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J Chronic Dis. 1985;38(10):849-56.

A comparison of direct adjustment and regression adjustment of epidemiologic measures.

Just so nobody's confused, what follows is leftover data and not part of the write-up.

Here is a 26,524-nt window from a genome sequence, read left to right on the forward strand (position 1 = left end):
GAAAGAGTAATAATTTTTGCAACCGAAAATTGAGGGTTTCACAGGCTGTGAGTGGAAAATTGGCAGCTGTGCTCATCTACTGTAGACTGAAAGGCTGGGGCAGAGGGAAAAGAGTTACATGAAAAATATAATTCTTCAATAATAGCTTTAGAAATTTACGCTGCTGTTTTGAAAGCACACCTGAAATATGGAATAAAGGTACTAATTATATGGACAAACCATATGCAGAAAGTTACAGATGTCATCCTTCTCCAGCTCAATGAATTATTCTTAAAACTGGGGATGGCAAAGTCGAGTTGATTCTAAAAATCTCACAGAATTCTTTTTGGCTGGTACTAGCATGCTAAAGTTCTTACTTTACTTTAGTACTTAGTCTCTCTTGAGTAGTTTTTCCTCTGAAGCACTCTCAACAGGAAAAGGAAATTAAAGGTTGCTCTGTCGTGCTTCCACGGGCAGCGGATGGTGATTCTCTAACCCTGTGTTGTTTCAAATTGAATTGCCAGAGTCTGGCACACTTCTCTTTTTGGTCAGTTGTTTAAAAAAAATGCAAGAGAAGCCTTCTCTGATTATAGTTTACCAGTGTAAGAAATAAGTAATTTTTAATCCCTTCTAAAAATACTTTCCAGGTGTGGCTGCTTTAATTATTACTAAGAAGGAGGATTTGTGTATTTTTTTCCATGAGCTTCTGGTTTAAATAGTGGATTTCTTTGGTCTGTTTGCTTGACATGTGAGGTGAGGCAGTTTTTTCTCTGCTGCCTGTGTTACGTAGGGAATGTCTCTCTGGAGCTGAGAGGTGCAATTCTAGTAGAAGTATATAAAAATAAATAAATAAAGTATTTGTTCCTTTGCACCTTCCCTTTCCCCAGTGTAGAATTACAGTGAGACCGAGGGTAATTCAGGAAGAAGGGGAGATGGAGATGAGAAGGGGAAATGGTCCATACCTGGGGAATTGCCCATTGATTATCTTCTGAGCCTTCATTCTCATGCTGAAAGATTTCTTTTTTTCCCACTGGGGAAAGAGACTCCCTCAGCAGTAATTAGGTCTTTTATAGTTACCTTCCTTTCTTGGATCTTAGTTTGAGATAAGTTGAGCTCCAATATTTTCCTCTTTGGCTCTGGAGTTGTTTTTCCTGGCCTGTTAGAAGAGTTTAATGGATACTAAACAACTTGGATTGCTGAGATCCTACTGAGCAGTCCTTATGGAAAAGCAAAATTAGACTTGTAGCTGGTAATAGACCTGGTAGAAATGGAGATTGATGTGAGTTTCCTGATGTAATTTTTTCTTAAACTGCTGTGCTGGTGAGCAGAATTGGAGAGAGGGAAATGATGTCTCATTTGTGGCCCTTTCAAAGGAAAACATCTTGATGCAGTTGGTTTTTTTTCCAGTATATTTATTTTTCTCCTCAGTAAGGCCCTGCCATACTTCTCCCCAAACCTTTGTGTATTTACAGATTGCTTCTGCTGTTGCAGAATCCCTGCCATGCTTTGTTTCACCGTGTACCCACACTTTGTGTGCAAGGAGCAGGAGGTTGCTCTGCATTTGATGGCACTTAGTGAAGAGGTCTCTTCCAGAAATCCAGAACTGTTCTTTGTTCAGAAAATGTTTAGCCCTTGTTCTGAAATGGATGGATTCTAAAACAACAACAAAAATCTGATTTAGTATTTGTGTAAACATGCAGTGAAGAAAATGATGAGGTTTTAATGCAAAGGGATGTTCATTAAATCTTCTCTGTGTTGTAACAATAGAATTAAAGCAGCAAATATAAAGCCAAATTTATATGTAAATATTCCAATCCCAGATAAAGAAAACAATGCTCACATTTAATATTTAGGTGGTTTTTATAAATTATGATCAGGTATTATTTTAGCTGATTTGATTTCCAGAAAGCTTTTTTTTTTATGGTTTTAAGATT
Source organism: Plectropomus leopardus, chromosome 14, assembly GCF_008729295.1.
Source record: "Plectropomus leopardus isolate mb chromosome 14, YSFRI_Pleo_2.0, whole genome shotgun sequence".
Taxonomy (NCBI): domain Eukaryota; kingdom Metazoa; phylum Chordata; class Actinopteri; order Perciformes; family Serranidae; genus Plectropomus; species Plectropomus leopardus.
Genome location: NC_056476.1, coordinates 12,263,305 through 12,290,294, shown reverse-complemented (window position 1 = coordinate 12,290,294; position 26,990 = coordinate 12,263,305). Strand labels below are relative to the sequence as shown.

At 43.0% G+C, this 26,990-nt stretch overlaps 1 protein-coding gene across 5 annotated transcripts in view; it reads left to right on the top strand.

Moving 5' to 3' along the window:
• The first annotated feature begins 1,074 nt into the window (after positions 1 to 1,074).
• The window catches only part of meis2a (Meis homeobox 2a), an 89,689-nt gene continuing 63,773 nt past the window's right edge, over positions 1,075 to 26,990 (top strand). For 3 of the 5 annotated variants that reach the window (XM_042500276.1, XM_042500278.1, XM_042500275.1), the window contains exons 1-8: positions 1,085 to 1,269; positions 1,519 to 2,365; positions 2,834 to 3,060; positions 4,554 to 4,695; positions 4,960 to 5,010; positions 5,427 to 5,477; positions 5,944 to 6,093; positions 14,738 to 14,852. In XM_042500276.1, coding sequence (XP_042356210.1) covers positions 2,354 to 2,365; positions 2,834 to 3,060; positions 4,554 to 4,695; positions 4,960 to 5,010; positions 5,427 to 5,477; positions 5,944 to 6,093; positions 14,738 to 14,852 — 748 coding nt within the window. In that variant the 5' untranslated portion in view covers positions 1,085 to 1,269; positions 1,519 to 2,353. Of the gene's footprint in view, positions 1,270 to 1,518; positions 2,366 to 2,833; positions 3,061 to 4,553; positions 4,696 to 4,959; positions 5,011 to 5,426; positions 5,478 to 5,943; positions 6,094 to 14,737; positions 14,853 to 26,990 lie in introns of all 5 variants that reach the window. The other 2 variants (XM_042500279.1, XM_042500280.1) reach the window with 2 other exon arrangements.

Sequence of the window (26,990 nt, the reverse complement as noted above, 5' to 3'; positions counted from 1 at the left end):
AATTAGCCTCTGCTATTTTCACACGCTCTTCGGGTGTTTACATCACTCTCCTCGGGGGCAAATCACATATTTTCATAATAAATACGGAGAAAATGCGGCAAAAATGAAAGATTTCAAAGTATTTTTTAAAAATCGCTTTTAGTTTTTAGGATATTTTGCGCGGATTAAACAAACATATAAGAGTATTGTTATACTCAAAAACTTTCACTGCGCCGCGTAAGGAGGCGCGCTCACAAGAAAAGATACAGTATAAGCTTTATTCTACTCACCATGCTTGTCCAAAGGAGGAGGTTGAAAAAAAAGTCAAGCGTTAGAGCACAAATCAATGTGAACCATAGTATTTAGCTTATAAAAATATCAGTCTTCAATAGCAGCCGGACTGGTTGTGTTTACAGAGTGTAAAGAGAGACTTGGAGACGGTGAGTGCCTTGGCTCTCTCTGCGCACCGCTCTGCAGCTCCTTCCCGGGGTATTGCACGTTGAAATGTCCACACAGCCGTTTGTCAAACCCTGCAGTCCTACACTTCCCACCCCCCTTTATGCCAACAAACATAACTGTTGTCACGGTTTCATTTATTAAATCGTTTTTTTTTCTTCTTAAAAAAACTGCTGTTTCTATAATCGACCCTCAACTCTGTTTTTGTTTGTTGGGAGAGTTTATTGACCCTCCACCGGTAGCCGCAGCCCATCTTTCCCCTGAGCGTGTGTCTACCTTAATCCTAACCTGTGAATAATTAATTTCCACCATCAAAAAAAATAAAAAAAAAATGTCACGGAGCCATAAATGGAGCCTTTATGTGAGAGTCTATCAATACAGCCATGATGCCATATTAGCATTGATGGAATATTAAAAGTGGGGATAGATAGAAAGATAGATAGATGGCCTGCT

Although regression adjustment can provide a useful alternative to direct adjustment, especially when data are sparse, many researchers are unaware that adjusted summary measures can be easily derived from regression coefficients. In a non-technical discussion with examples, the direct adjustment procedure is compared with three methods of regression adjustment based on analysis of covariance models: the conditional prediction method, the stratified prediction method, and the marginal prediction method. Both the stratified prediction and direct adjustment methods yield summary measures that are weighted averages of stratum-specific measures, while adjusted measures from the conditional prediction method are similar to stratum-specific estimates. In contrast to the other adjustment procedures, which can use internal or external weights, the marginal prediction method always gives an internally adjusted measure. Under certain conditions, the three regression adjustment procedures produce identical results. Major advantages of direct adjustment include computational simplicity and relatively few statistical assumptions. Regression adjustment, however, is more convenient for statistical tests for interactions and group differences, and often precludes the need to categorize continuous variables, so that problems with empty strata are avoided.

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